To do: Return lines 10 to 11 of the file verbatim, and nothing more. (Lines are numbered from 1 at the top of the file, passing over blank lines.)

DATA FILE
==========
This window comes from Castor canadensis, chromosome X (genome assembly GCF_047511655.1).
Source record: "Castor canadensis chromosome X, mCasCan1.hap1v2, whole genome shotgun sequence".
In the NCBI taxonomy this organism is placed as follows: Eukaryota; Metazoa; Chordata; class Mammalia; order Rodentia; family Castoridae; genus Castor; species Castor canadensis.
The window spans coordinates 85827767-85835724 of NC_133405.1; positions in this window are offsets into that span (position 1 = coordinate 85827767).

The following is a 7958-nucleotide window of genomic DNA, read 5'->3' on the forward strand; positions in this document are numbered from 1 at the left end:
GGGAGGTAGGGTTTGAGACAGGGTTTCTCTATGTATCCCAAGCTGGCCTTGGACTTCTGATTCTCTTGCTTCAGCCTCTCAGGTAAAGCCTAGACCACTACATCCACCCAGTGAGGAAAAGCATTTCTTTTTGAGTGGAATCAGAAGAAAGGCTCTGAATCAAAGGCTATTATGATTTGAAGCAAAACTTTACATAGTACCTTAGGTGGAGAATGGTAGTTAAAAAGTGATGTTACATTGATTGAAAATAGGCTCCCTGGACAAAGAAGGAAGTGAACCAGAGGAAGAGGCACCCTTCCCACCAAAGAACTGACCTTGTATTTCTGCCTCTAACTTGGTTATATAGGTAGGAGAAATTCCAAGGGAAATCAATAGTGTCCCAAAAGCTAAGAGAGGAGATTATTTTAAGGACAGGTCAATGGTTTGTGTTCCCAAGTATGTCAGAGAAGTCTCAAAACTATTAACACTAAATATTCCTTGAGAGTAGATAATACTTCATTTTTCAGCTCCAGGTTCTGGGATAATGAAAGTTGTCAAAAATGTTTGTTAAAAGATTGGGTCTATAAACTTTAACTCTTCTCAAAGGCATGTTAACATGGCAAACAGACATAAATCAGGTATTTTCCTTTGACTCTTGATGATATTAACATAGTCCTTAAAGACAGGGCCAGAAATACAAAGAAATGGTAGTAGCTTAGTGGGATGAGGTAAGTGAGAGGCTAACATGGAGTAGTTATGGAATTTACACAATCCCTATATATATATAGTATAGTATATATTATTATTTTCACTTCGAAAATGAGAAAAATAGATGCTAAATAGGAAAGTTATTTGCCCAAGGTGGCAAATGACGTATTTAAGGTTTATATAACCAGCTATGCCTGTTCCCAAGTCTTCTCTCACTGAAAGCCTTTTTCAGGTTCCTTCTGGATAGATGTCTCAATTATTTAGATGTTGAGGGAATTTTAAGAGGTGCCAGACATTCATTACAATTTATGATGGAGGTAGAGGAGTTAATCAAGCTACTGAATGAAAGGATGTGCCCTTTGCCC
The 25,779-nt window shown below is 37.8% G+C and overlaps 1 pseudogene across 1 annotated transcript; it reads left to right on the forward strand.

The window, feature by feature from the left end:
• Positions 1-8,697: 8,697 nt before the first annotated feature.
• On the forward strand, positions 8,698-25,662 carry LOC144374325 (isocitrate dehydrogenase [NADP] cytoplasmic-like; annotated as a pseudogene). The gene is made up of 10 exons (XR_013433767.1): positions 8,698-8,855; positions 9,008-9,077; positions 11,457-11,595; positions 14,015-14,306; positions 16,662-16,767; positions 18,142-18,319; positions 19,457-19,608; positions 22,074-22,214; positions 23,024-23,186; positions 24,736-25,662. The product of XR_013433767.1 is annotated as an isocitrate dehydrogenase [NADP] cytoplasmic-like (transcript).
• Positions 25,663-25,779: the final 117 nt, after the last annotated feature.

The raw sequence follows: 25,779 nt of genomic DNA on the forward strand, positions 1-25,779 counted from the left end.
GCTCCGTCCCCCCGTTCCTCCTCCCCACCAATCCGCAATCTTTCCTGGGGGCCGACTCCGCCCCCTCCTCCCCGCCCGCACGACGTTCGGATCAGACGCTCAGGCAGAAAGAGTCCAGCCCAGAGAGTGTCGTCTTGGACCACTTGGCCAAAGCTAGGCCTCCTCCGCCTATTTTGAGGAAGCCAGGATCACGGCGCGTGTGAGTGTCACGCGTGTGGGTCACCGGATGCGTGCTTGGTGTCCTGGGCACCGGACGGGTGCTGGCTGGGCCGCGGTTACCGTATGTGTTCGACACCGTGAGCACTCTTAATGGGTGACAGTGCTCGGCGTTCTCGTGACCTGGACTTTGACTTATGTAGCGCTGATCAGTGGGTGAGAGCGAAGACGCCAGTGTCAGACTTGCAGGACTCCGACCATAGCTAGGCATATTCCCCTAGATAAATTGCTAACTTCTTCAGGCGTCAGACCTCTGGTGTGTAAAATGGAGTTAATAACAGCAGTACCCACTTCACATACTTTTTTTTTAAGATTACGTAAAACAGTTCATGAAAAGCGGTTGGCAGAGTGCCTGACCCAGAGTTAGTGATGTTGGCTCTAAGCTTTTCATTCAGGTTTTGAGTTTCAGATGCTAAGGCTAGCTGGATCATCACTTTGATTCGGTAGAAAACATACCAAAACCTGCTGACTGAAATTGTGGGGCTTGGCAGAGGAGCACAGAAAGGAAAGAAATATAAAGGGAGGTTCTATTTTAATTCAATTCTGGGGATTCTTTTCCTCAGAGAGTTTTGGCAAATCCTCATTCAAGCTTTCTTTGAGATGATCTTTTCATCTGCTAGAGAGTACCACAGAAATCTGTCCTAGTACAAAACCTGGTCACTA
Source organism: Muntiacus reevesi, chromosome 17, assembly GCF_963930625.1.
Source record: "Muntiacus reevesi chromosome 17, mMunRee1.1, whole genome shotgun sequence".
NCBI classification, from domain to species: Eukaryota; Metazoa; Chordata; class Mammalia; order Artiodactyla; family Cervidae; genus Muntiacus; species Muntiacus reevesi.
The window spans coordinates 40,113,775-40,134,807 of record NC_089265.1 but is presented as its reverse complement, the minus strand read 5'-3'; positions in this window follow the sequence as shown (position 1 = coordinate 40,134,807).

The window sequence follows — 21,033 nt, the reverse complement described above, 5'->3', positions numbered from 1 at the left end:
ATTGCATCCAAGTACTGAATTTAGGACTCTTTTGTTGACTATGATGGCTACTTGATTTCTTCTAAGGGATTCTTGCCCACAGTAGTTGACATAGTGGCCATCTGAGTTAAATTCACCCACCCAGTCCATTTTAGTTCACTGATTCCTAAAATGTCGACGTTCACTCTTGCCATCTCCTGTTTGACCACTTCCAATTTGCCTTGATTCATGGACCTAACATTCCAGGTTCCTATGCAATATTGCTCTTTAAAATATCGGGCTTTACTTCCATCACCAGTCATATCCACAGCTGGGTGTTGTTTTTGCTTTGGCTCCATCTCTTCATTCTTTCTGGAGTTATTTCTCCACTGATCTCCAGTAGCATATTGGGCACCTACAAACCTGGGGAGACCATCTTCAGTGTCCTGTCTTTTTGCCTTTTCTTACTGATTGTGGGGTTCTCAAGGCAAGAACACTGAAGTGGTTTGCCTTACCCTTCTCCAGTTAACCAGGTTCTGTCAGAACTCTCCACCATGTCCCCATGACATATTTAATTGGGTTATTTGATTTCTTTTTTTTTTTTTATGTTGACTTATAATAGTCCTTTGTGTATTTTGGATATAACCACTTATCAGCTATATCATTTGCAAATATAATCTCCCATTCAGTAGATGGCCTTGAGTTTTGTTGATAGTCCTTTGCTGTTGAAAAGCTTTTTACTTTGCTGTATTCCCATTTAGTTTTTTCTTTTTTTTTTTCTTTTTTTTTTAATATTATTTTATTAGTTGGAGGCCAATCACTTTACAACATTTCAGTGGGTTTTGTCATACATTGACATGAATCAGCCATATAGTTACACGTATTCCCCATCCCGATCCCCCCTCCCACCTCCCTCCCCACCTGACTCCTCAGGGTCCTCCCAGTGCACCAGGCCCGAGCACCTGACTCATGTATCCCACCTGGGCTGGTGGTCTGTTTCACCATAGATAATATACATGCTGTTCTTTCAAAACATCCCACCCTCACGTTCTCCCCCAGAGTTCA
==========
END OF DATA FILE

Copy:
• On the forward strand, positions 8,698-25,662 carry LOC144374325 (isocitrate dehydrogenase [NADP] cytoplasmic-like; annotated as a pseudogene). The gene is made up of 10 exons (XR_013433767.1): positions 8,698-8,855; positions 9,008-9,077; positions 11,457-11,595; positions 14,015-14,306; positions 16,662-16,767; positions 18,142-18,319; positions 19,457-19,608; positions 22,074-22,214; positions 23,024-23,186; positions 24,736-25,662. The product of XR_013433767.1 is annotated as an isocitrate dehydrogenase [NADP] cytoplasmic-like (transcript).
• Positions 25,663-25,779: the final 117 nt, after the last annotated feature.